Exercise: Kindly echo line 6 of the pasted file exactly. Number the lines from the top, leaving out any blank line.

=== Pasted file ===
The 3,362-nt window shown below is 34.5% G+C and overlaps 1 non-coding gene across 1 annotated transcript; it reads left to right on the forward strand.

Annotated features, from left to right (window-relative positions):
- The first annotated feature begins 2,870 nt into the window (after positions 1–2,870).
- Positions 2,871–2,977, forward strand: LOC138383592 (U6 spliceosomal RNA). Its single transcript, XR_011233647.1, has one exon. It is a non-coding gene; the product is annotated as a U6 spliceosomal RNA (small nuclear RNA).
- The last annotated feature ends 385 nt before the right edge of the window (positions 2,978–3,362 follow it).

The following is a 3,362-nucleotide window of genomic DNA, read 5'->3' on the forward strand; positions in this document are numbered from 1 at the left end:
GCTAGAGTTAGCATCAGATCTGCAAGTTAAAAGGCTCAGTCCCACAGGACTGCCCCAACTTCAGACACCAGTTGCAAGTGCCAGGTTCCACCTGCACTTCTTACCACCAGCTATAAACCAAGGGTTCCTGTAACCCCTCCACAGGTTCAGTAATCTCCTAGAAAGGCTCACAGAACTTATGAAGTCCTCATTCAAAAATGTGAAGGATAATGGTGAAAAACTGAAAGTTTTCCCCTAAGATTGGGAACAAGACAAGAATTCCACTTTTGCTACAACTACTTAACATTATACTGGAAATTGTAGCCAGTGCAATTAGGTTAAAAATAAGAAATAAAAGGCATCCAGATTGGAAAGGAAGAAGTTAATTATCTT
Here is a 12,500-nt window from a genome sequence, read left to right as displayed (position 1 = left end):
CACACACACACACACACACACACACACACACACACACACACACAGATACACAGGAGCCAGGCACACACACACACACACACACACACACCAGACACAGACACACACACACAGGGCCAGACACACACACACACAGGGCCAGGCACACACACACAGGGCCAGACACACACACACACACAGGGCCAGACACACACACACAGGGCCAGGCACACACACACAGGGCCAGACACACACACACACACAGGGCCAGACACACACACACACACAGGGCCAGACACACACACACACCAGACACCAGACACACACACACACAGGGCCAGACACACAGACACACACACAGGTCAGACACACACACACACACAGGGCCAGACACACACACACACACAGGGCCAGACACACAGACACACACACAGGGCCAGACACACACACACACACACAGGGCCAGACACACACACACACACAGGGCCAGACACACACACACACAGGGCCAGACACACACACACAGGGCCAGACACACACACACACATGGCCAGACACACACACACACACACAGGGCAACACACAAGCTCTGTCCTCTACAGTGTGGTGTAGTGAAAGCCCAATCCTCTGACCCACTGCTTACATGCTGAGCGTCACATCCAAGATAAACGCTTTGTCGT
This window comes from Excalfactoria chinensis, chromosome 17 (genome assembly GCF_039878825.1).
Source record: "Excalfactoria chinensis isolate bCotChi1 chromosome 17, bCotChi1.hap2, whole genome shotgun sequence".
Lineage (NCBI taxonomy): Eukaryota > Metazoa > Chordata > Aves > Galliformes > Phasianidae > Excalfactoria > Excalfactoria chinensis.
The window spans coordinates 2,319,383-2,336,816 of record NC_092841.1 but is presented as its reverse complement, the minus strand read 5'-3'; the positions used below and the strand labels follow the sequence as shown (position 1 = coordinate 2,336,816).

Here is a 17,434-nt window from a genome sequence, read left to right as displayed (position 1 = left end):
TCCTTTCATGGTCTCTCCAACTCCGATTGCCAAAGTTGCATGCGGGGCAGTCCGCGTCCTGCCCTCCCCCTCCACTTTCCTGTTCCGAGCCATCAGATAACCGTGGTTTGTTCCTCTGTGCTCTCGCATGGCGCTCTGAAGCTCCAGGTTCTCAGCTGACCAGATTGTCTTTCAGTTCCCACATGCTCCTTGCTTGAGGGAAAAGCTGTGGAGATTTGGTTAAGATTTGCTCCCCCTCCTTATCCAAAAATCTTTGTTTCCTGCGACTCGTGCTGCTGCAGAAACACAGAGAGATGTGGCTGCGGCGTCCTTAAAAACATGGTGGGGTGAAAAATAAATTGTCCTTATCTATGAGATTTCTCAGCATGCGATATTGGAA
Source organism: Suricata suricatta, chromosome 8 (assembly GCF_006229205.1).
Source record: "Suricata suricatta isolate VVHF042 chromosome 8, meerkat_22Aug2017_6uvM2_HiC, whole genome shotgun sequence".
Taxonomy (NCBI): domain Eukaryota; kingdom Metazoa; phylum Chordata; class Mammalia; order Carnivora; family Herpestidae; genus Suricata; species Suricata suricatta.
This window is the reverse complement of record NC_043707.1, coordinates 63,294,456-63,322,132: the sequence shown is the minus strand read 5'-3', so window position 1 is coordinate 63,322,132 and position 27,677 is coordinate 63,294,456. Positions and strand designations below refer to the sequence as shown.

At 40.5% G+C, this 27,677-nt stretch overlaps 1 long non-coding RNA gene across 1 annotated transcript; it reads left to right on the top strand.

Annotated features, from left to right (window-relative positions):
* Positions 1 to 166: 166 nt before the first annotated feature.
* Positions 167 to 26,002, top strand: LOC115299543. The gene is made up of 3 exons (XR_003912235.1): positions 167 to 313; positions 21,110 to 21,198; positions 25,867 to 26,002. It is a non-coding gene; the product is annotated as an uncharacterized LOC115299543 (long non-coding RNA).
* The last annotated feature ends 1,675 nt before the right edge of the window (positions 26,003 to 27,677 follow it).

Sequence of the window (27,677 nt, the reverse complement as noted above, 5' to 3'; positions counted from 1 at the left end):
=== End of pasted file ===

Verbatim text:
The following is a 3,362-nucleotide window of genomic DNA, read 5'->3' on the forward strand; positions in this document are numbered from 1 at the left end: